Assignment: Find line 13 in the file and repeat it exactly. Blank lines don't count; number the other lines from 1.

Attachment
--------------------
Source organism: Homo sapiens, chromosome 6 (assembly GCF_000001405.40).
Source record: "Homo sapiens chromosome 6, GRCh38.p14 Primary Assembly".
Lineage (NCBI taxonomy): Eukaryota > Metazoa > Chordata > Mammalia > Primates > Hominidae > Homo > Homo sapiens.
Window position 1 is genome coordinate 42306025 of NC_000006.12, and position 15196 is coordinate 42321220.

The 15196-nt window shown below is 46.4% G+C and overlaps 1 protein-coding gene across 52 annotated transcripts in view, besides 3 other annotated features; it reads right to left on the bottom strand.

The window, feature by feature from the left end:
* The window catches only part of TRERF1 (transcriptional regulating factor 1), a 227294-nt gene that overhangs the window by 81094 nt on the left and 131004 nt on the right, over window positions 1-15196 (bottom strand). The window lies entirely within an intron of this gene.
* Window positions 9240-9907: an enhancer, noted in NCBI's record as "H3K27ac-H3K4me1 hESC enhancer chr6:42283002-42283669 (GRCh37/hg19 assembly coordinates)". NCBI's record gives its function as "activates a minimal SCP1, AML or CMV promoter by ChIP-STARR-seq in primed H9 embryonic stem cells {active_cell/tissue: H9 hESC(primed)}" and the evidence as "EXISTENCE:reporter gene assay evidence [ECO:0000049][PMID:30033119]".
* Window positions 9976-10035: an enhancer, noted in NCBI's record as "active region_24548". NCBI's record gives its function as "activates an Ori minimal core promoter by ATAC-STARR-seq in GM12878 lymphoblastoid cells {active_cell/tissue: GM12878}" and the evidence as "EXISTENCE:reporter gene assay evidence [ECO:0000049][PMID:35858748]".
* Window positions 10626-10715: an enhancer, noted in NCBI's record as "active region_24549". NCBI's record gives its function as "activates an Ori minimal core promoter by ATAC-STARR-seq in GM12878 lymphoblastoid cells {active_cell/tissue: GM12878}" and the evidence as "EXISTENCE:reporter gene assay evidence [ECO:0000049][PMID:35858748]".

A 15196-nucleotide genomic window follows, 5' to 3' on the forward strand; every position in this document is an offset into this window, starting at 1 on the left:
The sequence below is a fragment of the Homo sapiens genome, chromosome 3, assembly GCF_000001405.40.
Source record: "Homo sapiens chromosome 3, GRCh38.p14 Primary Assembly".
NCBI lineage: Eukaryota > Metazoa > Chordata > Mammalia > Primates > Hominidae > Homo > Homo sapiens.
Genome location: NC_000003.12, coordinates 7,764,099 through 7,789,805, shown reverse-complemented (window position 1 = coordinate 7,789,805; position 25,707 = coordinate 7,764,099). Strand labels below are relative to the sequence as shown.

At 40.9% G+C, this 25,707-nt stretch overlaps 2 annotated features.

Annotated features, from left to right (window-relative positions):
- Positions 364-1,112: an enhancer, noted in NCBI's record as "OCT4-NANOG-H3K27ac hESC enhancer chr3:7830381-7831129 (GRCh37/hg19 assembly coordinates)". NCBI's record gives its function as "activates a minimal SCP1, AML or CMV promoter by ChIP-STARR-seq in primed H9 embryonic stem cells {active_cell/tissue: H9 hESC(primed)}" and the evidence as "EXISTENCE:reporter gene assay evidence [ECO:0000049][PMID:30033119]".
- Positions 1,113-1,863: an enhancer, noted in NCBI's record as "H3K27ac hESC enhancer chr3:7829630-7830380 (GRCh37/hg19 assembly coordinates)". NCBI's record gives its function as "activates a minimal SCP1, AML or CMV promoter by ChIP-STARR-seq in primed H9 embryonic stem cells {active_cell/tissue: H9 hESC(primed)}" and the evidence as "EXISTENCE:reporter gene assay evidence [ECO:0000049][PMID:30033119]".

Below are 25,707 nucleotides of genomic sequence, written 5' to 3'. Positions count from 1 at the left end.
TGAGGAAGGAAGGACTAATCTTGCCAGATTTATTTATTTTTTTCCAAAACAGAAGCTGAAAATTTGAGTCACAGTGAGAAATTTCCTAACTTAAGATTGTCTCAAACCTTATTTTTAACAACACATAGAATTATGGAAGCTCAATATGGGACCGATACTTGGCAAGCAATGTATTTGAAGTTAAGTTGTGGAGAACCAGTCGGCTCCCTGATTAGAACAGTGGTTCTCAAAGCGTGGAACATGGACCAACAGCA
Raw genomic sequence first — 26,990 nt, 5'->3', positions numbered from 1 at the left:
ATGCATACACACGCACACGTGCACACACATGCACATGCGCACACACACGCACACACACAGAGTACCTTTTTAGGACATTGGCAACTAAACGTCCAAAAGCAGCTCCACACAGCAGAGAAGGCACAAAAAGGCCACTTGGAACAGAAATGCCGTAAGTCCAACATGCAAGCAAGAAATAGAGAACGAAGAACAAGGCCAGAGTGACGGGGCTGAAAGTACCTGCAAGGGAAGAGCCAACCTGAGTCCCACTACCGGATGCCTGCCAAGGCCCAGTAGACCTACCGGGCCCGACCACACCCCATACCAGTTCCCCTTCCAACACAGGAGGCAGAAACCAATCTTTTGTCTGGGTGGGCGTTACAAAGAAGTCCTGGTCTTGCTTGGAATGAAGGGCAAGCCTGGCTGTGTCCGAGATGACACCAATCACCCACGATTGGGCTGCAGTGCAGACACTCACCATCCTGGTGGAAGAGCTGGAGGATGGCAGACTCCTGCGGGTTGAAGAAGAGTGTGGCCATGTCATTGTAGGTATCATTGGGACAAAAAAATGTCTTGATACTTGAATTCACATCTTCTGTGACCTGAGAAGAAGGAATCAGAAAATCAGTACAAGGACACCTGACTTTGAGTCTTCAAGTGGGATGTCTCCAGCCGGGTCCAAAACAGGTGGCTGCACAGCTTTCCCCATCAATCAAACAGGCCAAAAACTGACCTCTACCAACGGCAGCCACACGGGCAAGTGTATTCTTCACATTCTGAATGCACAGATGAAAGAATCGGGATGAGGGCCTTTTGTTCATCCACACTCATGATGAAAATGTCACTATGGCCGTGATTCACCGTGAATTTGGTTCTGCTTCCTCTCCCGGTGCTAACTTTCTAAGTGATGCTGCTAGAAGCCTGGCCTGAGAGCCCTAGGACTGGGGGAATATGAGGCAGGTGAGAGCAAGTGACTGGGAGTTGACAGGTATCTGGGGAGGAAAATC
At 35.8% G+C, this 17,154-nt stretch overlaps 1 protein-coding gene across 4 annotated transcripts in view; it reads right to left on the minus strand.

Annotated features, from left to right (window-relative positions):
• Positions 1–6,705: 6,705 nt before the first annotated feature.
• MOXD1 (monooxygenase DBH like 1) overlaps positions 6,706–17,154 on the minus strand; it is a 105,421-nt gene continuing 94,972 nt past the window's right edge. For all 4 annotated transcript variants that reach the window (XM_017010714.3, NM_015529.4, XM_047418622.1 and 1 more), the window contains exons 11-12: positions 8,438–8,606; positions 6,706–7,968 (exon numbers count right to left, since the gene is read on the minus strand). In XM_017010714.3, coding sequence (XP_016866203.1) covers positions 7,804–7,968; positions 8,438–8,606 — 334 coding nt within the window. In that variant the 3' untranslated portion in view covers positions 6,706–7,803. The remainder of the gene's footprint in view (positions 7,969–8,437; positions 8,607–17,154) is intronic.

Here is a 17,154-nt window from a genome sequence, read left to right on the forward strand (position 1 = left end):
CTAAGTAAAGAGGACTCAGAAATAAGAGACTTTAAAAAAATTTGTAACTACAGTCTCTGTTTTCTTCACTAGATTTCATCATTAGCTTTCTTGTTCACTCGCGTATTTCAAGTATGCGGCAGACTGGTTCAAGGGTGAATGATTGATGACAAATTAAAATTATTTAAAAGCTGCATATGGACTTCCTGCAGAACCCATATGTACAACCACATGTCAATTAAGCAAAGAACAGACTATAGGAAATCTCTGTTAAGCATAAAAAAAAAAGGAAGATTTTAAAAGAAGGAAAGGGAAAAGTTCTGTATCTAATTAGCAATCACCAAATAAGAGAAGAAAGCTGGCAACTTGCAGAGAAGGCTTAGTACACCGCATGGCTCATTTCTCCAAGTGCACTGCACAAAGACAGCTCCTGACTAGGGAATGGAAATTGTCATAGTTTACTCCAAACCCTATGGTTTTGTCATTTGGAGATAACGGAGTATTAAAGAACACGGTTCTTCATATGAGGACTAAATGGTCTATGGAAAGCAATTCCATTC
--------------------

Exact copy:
Source record: "Homo sapiens chromosome 3, GRCh38.p14 Primary Assembly".